FYI WIRZ: NASCAR's Dale Earnhardt Jr. Takes Big Win into Right Turns at Sonoma

Dwight DrumCorrespondent IIIJune 22, 2012

Dale Earnhardt Jr. speaks with Jimmie Johnson in the Daytona garage.  Credit: Dwight Drum at
Dale Earnhardt Jr. speaks with Jimmie Johnson in the Daytona garage. Credit: Dwight Drum at

Junior Nation fans are likely to be still singing winning praises or at least humming occasionally after of the long drought of Dale Earnhardt Jr.’s visit to victory lane ended in Michigan last week.

Now Earnhardt must take that huge wave of elation to the twisting left and right turns of the Sonoma road course at Infineon Raceway.

Bulky NASCAR Sprint Cup stock cars aren’t really suited to sports car tracks, but the challenge and the thrill creates drama for Infineon Raceway and Watkins Glen International races during the long NSCS season.

Five-time champion Jimmie Johnson defined the difficulty in adjusting to right turns.

“I look at road course racing in general, the car is never perfect,” Johnson said. “It's really about compromises. You have high-speed corners where certain adjustments fix your issues there, but they turn around and kill the slow-speed corners.”

Drivers with extensive dirt track experience tend to do better on road courses and those with sports car background have an advantage as well. Johnson agreed.

“I think dirt racing in general teaches you how to compromise in a vehicle and kind of close the gap as a driver yourself.”

Richard Petty Motorsports driver Marcos Ambrose brings special skills to road courses that he learned down under in his native Australia and in Europe too. Johnson spoke about his abilities.

“Marcos has amazing talent and a ton of experience in the closed-wheeled sedan cars with all the racing he did in Australia,” Johnson said. “He's just on it. The guy is going to be super-fast once again. I think going in there, he's the guy we're all focused on beating.”

Jimmie Johnson talks with media at Disney World recently.  Credit: Dwight Drum
Jimmie Johnson talks with media at Disney World recently. Credit: Dwight Drum

Dale Earnhardt Jr. hasn’t been very visible since the night of his Michigan win. Perhaps he is celebrating this well-deserved moment in private somewhere. His many fans would give him that space for sure.

Earnhardt will be back to continue his productive season with crew chief Steve Letarte and team in California. After his big win Earnhardt had these words.

“I feel like we want to win some more races before the Chase starts, obviously, and you know, we'll think about where we are points-wise when that all happens after Richmond,” Earnhardt said. “But I don't want to get too far ahead of myself. We have to go to Sonoma and figure out how to get around there and how to get my first top-ten at that place. We have a lot to accomplish this year.”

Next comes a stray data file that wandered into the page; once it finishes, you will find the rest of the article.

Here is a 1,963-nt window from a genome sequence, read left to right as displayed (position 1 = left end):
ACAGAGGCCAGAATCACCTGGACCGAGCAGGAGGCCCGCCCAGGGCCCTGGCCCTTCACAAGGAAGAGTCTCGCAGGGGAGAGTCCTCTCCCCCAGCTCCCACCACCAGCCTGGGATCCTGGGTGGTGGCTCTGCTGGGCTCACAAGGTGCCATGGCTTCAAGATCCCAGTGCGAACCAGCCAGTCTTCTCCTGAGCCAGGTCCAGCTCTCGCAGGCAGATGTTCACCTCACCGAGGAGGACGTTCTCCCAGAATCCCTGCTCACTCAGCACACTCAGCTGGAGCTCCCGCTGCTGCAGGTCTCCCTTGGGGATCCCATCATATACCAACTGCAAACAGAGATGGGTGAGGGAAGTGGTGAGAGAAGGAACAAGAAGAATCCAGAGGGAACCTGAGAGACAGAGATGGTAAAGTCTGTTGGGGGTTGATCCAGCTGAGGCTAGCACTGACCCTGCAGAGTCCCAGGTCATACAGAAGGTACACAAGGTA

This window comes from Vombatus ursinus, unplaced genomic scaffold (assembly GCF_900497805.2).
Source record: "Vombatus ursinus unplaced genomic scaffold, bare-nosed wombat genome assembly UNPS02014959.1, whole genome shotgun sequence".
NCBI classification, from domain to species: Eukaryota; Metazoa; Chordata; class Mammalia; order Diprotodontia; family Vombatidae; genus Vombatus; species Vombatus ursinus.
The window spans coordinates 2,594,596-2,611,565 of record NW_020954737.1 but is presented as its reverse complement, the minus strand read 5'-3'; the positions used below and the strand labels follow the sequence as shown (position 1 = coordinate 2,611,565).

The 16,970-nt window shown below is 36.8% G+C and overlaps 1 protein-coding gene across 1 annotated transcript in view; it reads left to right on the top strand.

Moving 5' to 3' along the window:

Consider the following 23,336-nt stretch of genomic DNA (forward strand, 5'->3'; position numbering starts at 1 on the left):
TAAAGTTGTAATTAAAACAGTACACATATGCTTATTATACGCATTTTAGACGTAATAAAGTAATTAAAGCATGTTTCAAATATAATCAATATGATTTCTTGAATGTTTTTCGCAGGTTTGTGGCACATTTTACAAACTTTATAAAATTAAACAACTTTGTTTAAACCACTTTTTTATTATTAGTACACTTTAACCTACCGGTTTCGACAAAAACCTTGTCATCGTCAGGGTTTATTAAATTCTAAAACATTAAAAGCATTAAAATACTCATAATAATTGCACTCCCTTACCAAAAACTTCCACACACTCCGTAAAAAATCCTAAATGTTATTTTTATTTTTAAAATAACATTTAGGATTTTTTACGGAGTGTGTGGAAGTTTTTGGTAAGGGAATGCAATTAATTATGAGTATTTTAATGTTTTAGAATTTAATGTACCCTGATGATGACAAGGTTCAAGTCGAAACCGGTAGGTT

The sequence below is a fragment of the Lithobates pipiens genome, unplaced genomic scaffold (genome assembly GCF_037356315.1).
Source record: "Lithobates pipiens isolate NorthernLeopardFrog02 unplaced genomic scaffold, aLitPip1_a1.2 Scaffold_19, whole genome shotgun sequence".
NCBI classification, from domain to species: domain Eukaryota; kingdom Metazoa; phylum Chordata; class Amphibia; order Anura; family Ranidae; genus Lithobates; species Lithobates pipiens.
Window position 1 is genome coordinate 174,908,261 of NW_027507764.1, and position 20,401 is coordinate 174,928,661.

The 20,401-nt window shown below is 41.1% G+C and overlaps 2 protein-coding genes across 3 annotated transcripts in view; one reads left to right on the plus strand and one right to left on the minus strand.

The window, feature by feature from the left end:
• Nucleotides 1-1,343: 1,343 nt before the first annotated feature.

Sprint Cup point leader Matt Kenseth is no stranger to winning or championships, but he was vocal going into Sonoma.

“You go there thinking about different things because your driving style on approach, and things you do in the car, is a lot different,” Kenseth said. “We go to Sonoma working as hard as we can in practice to get our car to drive as good as it can because certainly there are a lot more opportunities for mistakes from a drivers standpoint at that track. Sonoma is always a challenge, and one that I sort of look forward to trying to get better at, but I also look forward to leaving on Sunday night too.”

Roush Fenway Racing driver Greg Biffle slipped out of the No. 1 spot recently, but he and team continue to perform. Biffle is often candid.

“I’m looking forward to Sonoma,” Biffle said. “I love road racing, it’s a lot of fun. The thing I don’t like about it is the restarts. Everybody gets bunched up going in the corner, people are in the grass, people are everywhere. Restarts are rough, but other than that I really enjoy it and I’m looking for a top-five finish. I guarantee there will be action this weekend.”

Joe Gibbs Racing’s Denny Hamlin has sustained a top-five spot for most of the 15 NSCS races this season. Hamlin defines the Sonoma hurdle.

“I haven’t gotten good yet,” Hamlin said. “I’m still struggling a little bit. It seems like when I come to Sonoma, it just takes me a long time to really get in a rhythm. Watkins Glen -- I seem to always have speed, but Sonoma it’s just a lot more technical. There are more corners and it’s a slower speed road course. I feel like it’s very similar to short track racing. The only difference is you’re going right because the speed is about the same. It’s all about getting good corner exit that leads into the next corner.”

Fans not on the grounds at the pleasant Sonoma hills this Sunday can catch the twisting action on the exciting 1.99-mile track—the Toyota/Save Mart 350 at 2:00 p.m. ET on TNT.

FYI WIRZ is the select presentation of topics by Dwight Drum at Unless otherwise noted, information and all quotes were obtained from personal interviews or official release materials provided by NASCAR and team representatives.